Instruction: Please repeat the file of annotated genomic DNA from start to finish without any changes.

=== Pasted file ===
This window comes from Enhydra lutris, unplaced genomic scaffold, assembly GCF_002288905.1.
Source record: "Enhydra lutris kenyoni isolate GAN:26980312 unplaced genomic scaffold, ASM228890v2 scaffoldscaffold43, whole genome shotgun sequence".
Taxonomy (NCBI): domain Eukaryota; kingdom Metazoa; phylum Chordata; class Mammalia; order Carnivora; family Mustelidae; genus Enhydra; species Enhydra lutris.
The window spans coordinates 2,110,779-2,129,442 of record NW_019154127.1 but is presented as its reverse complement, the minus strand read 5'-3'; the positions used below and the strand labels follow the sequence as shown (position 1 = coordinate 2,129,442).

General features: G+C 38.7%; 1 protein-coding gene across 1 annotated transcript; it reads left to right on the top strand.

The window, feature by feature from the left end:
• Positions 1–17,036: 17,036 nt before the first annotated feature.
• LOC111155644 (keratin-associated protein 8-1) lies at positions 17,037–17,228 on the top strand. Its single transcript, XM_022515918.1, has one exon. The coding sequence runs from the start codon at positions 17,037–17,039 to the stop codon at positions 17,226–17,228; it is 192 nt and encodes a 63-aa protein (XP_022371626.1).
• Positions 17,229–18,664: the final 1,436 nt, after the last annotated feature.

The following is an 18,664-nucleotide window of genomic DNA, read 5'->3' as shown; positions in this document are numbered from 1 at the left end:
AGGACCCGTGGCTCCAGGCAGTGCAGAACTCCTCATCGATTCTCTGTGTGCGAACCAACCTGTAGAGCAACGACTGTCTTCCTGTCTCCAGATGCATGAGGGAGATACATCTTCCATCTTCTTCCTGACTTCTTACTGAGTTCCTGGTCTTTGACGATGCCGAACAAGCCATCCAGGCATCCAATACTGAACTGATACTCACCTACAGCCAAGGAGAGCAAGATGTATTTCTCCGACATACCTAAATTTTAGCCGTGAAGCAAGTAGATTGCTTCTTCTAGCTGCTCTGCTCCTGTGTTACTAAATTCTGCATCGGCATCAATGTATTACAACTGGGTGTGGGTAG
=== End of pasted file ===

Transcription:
This window comes from Enhydra lutris, unplaced genomic scaffold, assembly GCF_002288905.1.
Source record: "Enhydra lutris kenyoni isolate GAN:26980312 unplaced genomic scaffold, ASM228890v2 scaffoldscaffold43, whole genome shotgun sequence".
Taxonomy (NCBI): domain Eukaryota; kingdom Metazoa; phylum Chordata; class Mammalia; order Carnivora; family Mustelidae; genus Enhydra; species Enhydra lutris.
The window spans coordinates 2,110,779-2,129,442 of record NW_019154127.1 but is presented as its reverse complement, the minus strand read 5'-3'; the positions used below and the strand labels follow the sequence as shown (position 1 = coordinate 2,129,442).

General features: G+C 38.7%; 1 protein-coding gene across 1 annotated transcript; it reads left to right on the top strand.

The window, feature by feature from the left end:
• Positions 1–17,036: 17,036 nt before the first annotated feature.
• LOC111155644 (keratin-associated protein 8-1) lies at positions 17,037–17,228 on the top strand. Its single transcript, XM_022515918.1, has one exon. The coding sequence runs from the start codon at positions 17,037–17,039 to the stop codon at positions 17,226–17,228; it is 192 nt and encodes a 63-aa protein (XP_022371626.1).
• Positions 17,229–18,664: the final 1,436 nt, after the last annotated feature.

The following is an 18,664-nucleotide window of genomic DNA, read 5'->3' as shown; positions in this document are numbered from 1 at the left end:
AGGACCCGTGGCTCCAGGCAGTGCAGAACTCCTCATCGATTCTCTGTGTGCGAACCAACCTGTAGAGCAACGACTGTCTTCCTGTCTCCAGATGCATGAGGGAGATACATCTTCCATCTTCTTCCTGACTTCTTACTGAGTTCCTGGTCTTTGACGATGCCGAACAAGCCATCCAGGCATCCAATACTGAACTGATACTCACCTACAGCCAAGGAGAGCAAGATGTATTTCTCCGACATACCTAAATTTTAGCCGTGAAGCAAGTAGATTGCTTCTTCTAGCTGCTCTGCTCCTGTGTTACTAAATTCTGCATCGGCATCAATGTATTACAACTGGGTGTGGGTAG